Australian writer to go on trial in China on spying charges – Times of India

BEIJING: An Australian academic who spent more than two years on espionage in China was scheduled to be heard on Thursday for a case that sparked bitterness between the two countries over human rights, trade and national security.
The trial was to be held behind closed doors, but in comments shared with the media, Yang Jun maintained his innocence and vowed to “face suffering and torture with resilience”.
There was heavy security outside the Beijing court room on Thursday morning, the area around the entrance was surrounded by tape and a large number of police were deployed.
Yang, 56, of Chinese descent, also known by the surname of Yang Hengjun, is one of two high-profile Australians detained in China on charges of espionage.
Australian Foreign Minister Maris Payne on Thursday expressed deep concern about China’s handling of Yang’s case.
“We have not seen any explanation or evidence for the allegations leveled against him,” Payne told ABC Radio, expressing the hope that the trial would be “transparent” with access to consular officers.
But when Australian Ambassador Graham Fletcher arrived on Thursday, he was whisked away from the court room.
“It is very regrettable, worrying and unsatisfactory,” Fletcher later told the media outside the courtroom.
“We have long been concerned about this case, including the lack of transparency, and therefore considered it an example of arbitrary detention.”
Fletcher left the courthouse shortly afterwards. It was not immediately clear whether Yang’s lawyer was with her nor did the trial begin.
Yang was arrested in January 2019 on a rare return to China.
In a letter to supporters shared with the AFP and other media, Yang said his health had deteriorated after 26 months “without fresh air or sunshine”.
But he also said that he remained “spiritually strong” and vowed to “endure suffering and torture with endurance”.
“I have no fear now,” he said in the message, supposedly decided through a consular visitor or lawyer.
“I love you all and I know I love you.”
Yang said in a message to her supporters that “if the worst of times comes, if someone wants to take revenge on me for my writing, please explain to people inside China what I did, and the importance of my writing.” People China “.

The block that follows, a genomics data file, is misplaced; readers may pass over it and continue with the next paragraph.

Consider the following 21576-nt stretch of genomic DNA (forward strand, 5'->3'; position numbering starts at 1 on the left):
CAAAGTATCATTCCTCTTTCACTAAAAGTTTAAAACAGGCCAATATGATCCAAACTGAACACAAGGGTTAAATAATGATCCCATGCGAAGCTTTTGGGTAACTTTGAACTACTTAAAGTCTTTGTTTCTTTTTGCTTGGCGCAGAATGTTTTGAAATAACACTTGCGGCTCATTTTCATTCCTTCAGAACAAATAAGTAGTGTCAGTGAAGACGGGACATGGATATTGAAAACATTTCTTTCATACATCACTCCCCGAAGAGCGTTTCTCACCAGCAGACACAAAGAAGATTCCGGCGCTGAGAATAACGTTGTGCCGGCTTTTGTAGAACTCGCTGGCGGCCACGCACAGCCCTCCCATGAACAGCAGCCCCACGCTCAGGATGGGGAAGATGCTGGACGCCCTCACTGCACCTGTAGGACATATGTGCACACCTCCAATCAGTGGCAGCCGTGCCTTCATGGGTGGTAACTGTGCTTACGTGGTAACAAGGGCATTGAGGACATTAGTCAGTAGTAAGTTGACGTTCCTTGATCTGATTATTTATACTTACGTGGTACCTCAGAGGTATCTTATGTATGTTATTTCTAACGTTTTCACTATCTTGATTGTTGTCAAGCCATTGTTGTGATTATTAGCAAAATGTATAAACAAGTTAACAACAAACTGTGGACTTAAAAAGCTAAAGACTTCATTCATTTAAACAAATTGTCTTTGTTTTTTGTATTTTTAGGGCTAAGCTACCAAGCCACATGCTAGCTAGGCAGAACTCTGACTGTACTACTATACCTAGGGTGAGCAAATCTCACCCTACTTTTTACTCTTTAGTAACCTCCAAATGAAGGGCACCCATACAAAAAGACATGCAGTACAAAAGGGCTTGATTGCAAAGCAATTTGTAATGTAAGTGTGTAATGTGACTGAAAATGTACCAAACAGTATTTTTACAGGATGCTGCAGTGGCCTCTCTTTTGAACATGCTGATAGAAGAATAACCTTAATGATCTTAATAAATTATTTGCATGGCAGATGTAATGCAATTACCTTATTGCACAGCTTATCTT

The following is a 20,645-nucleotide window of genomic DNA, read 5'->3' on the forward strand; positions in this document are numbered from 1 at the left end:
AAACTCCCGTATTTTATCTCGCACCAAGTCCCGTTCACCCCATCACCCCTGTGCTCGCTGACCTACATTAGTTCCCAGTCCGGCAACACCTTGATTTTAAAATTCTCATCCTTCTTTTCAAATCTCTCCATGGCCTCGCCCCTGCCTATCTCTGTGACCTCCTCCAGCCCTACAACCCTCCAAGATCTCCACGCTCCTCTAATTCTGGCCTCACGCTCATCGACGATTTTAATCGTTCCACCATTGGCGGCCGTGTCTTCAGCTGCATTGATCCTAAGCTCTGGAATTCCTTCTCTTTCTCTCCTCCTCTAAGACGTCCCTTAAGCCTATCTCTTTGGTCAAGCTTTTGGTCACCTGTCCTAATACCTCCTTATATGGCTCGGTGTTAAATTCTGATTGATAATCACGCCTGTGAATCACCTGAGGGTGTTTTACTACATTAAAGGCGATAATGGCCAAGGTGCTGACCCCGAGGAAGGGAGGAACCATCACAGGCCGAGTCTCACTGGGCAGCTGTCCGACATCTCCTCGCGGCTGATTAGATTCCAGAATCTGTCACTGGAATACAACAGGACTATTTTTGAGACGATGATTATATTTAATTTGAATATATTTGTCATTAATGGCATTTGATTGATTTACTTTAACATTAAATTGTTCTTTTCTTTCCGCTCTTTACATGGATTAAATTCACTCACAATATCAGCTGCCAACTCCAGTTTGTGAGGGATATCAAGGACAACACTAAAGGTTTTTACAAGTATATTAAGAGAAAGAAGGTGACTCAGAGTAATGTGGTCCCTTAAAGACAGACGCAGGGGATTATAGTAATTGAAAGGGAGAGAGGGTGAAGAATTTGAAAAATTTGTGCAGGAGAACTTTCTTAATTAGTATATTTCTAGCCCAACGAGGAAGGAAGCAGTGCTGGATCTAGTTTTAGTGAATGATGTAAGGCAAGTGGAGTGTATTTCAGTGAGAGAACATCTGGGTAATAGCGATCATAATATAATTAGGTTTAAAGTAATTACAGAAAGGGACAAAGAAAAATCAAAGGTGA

China’s judicial system convicts most people who stand trial, and may be sentenced to life imprisonment on espionage charges.
Beijing has insisted that Yang’s rights are being respected and accused Australia of interfering in the Chinese legal case.
Diplomatic relations between the two countries have declined in recent years, with China banning Australia’s Chinese telecommunications company Huawei to build the country’s 5G network. Australia cited national security concerns for its decision.
China has also been angered over Canberra’s criticism of democracy and human rights issues in Hong Kong and Xinjiang, along with Australia’s pressure for an independent investigation into the origins of the coronovirus epidemic.
China has in turn imposed duties on Australian exports of billions of dollars, as well as cutting diplomatic channels between the two countries.
The two countries have accused each other of harassing civilians as a way of profiting in their disputes.
Another Australian, TV anchor Cheng Lei, has been arrested since August last year on charges of “supplying state secrets abroad”.
And two Australian journalists were soon expelled from China for fear of being detained on espionage charges.
Beijing has accused Canberra of raiding the homes of Chinese state media journalists as Australia investigates an alleged campaign of covert influence.

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